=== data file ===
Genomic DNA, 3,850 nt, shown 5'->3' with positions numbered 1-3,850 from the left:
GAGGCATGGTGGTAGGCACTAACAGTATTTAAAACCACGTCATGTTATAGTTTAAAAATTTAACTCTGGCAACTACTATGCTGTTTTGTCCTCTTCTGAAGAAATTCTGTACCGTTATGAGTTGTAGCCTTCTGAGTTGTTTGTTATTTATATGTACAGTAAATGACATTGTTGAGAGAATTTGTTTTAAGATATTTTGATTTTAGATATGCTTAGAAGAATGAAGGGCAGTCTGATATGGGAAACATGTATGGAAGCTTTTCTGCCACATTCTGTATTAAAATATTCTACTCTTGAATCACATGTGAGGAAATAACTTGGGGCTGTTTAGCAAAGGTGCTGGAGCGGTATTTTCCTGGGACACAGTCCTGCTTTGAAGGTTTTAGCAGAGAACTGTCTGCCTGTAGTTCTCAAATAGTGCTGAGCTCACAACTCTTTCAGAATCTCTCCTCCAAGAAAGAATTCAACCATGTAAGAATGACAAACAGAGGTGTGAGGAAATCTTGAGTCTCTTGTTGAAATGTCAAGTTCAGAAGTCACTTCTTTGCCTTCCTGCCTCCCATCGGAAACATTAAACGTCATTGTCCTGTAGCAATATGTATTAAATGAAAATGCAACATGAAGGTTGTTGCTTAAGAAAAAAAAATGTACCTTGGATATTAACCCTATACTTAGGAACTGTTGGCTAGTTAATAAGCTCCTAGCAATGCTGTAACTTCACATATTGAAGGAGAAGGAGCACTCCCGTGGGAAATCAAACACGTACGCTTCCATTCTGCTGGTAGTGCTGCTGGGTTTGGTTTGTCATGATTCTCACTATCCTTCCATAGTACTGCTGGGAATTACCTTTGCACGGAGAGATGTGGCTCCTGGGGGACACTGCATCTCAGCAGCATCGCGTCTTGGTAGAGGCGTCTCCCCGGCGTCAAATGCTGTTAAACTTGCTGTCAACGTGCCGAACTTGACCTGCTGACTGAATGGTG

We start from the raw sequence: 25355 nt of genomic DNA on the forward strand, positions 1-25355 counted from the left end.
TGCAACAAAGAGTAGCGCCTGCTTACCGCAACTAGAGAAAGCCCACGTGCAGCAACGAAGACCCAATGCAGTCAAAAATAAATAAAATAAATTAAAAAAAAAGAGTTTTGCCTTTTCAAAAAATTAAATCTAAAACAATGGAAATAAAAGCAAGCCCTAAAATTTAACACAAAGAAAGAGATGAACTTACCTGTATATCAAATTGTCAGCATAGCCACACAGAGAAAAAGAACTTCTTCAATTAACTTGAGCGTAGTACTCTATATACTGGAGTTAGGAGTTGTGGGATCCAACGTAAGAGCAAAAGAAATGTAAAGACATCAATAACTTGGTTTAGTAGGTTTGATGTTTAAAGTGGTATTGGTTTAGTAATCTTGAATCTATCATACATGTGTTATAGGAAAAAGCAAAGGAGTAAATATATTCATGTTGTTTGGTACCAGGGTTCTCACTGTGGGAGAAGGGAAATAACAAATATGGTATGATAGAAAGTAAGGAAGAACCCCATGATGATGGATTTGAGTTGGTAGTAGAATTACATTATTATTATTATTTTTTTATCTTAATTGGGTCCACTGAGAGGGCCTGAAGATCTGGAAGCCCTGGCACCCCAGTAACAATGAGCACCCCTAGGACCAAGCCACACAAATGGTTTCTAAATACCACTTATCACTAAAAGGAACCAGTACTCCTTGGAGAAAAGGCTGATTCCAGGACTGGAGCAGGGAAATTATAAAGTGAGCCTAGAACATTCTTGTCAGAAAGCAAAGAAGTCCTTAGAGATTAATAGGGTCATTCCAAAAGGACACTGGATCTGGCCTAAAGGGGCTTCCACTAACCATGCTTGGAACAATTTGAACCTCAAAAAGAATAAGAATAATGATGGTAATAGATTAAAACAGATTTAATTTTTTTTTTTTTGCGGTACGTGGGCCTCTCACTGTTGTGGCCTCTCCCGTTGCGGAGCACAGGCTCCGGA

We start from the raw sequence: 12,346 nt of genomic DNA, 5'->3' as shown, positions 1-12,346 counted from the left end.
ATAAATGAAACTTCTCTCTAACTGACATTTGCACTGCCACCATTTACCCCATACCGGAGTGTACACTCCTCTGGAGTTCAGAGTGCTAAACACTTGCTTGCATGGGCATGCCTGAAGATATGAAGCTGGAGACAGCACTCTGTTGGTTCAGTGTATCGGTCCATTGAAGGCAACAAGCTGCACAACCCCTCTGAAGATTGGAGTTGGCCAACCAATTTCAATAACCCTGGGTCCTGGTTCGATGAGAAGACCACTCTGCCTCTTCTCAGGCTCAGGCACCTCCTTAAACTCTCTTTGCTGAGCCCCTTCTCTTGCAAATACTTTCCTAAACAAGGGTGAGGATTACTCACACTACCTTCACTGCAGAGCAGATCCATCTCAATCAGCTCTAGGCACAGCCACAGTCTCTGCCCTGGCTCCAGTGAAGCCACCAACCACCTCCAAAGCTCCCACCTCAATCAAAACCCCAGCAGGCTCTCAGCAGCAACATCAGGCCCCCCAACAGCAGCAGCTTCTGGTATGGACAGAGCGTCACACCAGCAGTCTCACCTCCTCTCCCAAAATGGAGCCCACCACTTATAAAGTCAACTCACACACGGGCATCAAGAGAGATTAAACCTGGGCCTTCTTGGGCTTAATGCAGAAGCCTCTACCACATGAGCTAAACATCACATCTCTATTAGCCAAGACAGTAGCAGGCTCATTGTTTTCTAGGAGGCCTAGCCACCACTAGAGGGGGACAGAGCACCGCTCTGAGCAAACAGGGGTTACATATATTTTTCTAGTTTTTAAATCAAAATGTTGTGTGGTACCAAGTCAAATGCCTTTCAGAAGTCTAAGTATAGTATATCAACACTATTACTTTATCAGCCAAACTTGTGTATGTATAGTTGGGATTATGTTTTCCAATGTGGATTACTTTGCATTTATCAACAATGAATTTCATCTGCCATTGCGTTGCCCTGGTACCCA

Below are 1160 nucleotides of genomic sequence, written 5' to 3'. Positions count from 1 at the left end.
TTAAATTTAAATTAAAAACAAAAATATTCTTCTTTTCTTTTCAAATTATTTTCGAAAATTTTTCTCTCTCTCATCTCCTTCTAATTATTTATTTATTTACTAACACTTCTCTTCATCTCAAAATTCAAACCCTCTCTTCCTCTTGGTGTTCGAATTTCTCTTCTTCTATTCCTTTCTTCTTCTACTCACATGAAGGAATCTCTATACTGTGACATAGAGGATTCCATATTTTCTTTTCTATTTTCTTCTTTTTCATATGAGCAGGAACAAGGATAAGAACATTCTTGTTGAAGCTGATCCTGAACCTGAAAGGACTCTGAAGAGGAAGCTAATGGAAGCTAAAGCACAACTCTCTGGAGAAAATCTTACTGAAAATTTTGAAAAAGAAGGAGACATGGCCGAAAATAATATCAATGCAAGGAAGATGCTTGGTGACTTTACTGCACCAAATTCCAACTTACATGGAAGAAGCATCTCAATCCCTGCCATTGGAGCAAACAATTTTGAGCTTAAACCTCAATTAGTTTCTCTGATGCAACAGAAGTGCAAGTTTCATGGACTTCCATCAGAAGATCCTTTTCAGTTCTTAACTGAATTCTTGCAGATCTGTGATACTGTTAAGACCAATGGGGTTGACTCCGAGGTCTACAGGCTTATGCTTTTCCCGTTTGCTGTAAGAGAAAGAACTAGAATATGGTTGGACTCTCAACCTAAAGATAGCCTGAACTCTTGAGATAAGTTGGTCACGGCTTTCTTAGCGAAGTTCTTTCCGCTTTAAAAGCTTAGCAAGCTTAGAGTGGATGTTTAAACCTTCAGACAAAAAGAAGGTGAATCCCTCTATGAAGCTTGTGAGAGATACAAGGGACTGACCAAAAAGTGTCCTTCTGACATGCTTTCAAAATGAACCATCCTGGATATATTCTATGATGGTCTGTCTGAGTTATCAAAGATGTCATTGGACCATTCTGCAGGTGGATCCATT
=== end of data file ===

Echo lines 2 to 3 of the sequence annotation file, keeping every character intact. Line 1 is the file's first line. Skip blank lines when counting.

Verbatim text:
GAGGCATGGTGGTAGGCACTAACAGTATTTAAAACCACGTCATGTTATAGTTTAAAAATTTAACTCTGGCAACTACTATGCTGTTTTGTCCTCTTCTGAAGAAATTCTGTACCGTTATGAGTTGTAGCCTTCTGAGTTGTTTGTTATTTATATGTACAGTAAATGACATTGTTGAGAGAATTTGTTTTAAGATATTTTGATTTTAGATATGCTTAGAAGAATGAAGGGCAGTCTGATATGGGAAACATGTATGGAAGCTTTTCTGCCACATTCTGTATTAAAATATTCTACTCTTGAATCACATGTGAGGAAATAACTTGGGGCTGTTTAGCAAAGGTGCTGGAGCGGTATTTTCCTGGGACACAGTCCTGCTTTGAAGGTTTTAGCAGAGAACTGTCTGCCTGTAGTTCTCAAATAGTGCTGAGCTCACAACTCTTTCAGAATCTCTCCTCCAAGAAAGAATTCAACCATGTAAGAATGACAAACAGAGGTGTGAGGAAATCTTGAGTCTCTTGTTGAAATGTCAAGTTCAGAAGTCACTTCTTTGCCTTCCTGCCTCCCATCGGAAACATTAAACGTCATTGTCCTGTAGCAATATGTATTAAATGAAAATGCAACATGAAGGTTGTTGCTTAAGAAAAAAAAATGTACCTTGGATATTAACCCTATACTTAGGAACTGTTGGCTAGTTAATAAGCTCCTAGCAATGCTGTAACTTCACATATTGAAGGAGAAGGAGCACTCCCGTGGGAAATCAAACACGTACGCTTCCATTCTGCTGGTAGTGCTGCTGGGTTTGGTTTGTCATGATTCTCACTATCCTTCCATAGTACTGCTGGGAATTACCTTTGCACGGAGAGATGTGGCTCCTGGGGGACACTGCATCTCAGCAGCATCGCGTCTTGGTAGAGGCGTCTCCCCGGCGTCAAATGCTGTTAAACTTGCTGTCAACGTGCCGAACTTGACCTGCTGACTGAATGGTG

We start from the raw sequence: 25355 nt of genomic DNA on the forward strand, positions 1-25355 counted from the left end.